Saturday, June 9, 2018

Tripping with George & Chryss--A Bit Closer to a Half (Santa Rosa, Laytonville, Eureka)

One of the trickiest parts of running a half marathon--assuming you've put yourself through the training, which isn't tricky as much as grueling--is figuring out how to eat the day prior. What complicates that for us is we like to do destination races, so we're often in vacation mode the day prior. And, at least for me (go look at the name of the blog again), vacation mode means celebrating with the food and drink of the region.

Needless to say, you don't want to run 13.1 miles the day after a celebration. So, you have to pick wisely, and I usually don't have any alcohol the day before a run (sometimes the week before a run if I'm feeling particularly noble or in need of any edge possible).

Luckily that doesn't rule out a good latte and some scrumptious baked goods for breakfast. So we took out the Yelp machine and hunted for delicious in Santa Rosa, and managed to find the town's artsy district as a bonus. Somehow we weren't smart enough to take our own photos, so the one above is one of theirs, but it seems fitting to pinch a picture from Criminal Baking Co. & Noshery. It's tiny, but its display case will make you mighty desirous, and fretfully indecisive. You'll want a scone, a muffin, a savory pie, a piece of pie. Then there's actual breakfast sandwiches that other tables seemed perfectly pleased with. I somehow focused on the bacon, apple, cheddar scone, all those flavors an equilateral triangle of balance, and the scone itself manna from heaven. Chryss had a savory pie, chard and goat cheese. Noble sounding can still be delicious you know.

The couple of blocks about Criminal featured more coffee, studios, graffiti/art--all the kinds of things you might not imagine in a town most famous for its longtime artist Charles Schulz. But the vibrancy in this area was more than peanuts, let me tell you. (I'll show myself the door.)

Or, we showed ourselves the car and drove north. Walked about a bit in Hopland, and were distressed to see the old Mendocino Brewing Company spot empty and for rent, plus, of course, I instantly wanted to open a brewpub.

Kept heading up the 101 to our destiny with doom, I mean the race the next day. But we got hungry, of course, so ended up at Big Chief in Laytonville. If you think you're pulling in at a laundromat, you've found the place. Of all things, this spot, which seems from the outside to be a typical greasy spoon roadside diner, serves Cajun food (if Yelp can be trusted--hey, no snickering--the owner is from Louisiana). So we ordered a shrimp po'boy and a mushroom po'boy and each had half. Tasty, if not terrific, but such a surprising find. And I'm not going to talk about their self-billed Draft Punk taps--we're talking beers I haven't seen in Santa Barbara (like stuff from Bagby in San Diego!). Cause I wasn't drinking. Running long distances hurts.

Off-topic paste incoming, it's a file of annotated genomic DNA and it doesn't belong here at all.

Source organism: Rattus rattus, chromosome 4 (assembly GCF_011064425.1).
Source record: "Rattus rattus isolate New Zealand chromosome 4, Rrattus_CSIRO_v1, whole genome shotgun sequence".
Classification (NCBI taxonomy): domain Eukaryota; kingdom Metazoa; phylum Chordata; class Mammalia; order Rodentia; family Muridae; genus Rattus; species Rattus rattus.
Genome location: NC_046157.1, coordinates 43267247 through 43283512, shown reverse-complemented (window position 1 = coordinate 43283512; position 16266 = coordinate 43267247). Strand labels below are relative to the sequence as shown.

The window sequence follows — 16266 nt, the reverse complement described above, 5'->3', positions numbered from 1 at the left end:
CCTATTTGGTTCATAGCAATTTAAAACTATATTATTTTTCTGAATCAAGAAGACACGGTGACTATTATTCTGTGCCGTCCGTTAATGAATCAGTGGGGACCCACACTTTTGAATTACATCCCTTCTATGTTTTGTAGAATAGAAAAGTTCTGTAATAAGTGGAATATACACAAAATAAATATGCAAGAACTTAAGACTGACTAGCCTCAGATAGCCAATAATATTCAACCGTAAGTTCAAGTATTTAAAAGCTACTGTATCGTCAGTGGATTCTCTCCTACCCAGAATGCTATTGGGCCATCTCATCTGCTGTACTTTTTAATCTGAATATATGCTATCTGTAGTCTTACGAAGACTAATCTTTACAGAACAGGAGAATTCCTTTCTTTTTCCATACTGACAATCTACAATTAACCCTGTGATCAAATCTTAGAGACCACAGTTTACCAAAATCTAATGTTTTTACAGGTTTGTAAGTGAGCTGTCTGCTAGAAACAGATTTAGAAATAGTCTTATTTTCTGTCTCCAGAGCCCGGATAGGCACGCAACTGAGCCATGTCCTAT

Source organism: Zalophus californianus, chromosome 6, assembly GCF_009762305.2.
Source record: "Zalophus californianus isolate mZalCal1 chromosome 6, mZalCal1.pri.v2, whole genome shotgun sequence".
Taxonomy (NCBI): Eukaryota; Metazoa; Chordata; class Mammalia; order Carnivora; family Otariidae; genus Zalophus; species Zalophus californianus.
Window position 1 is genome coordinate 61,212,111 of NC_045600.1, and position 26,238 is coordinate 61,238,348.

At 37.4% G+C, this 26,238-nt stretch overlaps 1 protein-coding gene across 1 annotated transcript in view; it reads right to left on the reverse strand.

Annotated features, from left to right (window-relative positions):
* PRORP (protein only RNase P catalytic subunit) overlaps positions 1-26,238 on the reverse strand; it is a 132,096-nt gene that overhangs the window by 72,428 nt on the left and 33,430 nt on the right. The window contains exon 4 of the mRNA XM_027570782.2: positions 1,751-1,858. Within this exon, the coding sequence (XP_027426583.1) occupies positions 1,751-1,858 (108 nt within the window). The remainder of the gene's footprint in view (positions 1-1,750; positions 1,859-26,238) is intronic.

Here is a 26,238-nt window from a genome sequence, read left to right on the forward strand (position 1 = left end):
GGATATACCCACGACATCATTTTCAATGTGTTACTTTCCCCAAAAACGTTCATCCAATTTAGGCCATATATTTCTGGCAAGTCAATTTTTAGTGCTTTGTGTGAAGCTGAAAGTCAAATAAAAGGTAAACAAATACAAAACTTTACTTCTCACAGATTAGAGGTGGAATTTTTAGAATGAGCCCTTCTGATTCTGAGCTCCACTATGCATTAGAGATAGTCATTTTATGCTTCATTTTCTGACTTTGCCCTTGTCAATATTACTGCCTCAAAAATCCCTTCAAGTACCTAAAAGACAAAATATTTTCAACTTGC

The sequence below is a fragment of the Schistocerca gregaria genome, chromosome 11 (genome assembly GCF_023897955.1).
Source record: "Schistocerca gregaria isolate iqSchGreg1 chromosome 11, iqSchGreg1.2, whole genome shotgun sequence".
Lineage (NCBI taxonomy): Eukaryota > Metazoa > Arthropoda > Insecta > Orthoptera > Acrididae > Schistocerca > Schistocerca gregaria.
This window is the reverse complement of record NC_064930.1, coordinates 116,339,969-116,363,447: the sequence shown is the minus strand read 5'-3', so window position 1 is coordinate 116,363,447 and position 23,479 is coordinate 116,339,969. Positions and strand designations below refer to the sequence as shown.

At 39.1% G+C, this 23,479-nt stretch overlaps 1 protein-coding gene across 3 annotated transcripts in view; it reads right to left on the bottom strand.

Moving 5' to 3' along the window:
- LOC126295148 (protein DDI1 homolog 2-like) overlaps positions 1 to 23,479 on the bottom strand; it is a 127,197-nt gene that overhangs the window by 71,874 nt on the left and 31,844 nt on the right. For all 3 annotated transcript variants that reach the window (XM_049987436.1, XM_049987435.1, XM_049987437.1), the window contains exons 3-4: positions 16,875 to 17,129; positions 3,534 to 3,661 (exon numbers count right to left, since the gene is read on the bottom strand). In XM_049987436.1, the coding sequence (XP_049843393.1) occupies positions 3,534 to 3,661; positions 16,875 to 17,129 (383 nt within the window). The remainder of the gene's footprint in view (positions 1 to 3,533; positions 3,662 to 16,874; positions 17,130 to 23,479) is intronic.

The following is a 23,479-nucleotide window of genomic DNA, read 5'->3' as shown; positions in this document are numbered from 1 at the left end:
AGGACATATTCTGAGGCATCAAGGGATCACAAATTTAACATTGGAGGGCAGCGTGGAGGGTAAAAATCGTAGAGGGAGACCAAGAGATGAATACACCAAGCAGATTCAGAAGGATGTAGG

The Avenue of the Giants is the term for the 31-mile portion of the old 101 that snakes alongside the new, multi-lane 101, because logging trucks! It's about an hour south of Eureka, where we chose to stay for Saturday and Sunday, since not much is in-between the two and we didn't have enough time to build a treehouse. Yeah, there's camping, but me and camping are a long story (or maybe a short story: I came from an indoor family), and it's better to wake up in a bed and then go run 13.1 miles, than wake up on the ground and try to do a long run thinking there's still a rock lodged in your erector spinae (that's what the kids are calling back muscles these days).

We stopped in to grab our numbers at the race packet-pickup and to figure out exactly where we had to be Sunday morning. Turns out even the felled redwood by the visitors' center knew we were coming:

And if you were wondering, "up" is "way" in this neck of the woods:

But the good news is we knew it wasn't going to be too hot running the race, since the sun generally can't quite makes its way to you. OK, enough wise-cracking, the redwoods are the kind of place where words don't suffice, photos don't suffice, even your memory assumes it's failing, for it assumes what you want to think you saw can't be that sublime.

We continued on to Eureka and checked in to our AirBnB, right in the historic area in a historic building...that meant we had to walk up to our third floor room. We're talking rooms with 12 foot ceilings, btw, so a floor up is a hike. So much good last day training! And then we got to be so happy during the race, not having to hoist our suitcases too. It turns out it's some special art on the town kind of night (every town does these now, don't they?), so we wander a bit for that, and Eureka kind of rhymes with quirky for a reason--there's a nifty novelty store (I was a 70s mall child and miss Spencer's), vintage clothing stores for when women were half Chryss's size (really, I mean, women weren't 5'10.5" once upon a time), quaint people tabling for Delaine Eastin for Governor, and the cool Eureka Books, which has a huge display of Amy Stewart titles because she and her husband own the place. (So that brewpub we own will have to be a bookstore too.)

For dinner we chose Oberon Grill as it was near, cute, and offered us something relatively simple and direct, so we both ordered the same thing (we never do this, that's how weird the night before a race is). What you see is a pleasantly grilled filet of steelhead (it's Humboldt County, seemed like a good local call), lapped in a chipotle sauce with a bit of zip but more smokiness (again, anything too spicy will hurt you running morning, no pun intended), and some spinach and mashed potatoes for the traditional carb packing part of a meal.

No wine, no beer, no cocktail. Their bar was pretty though.

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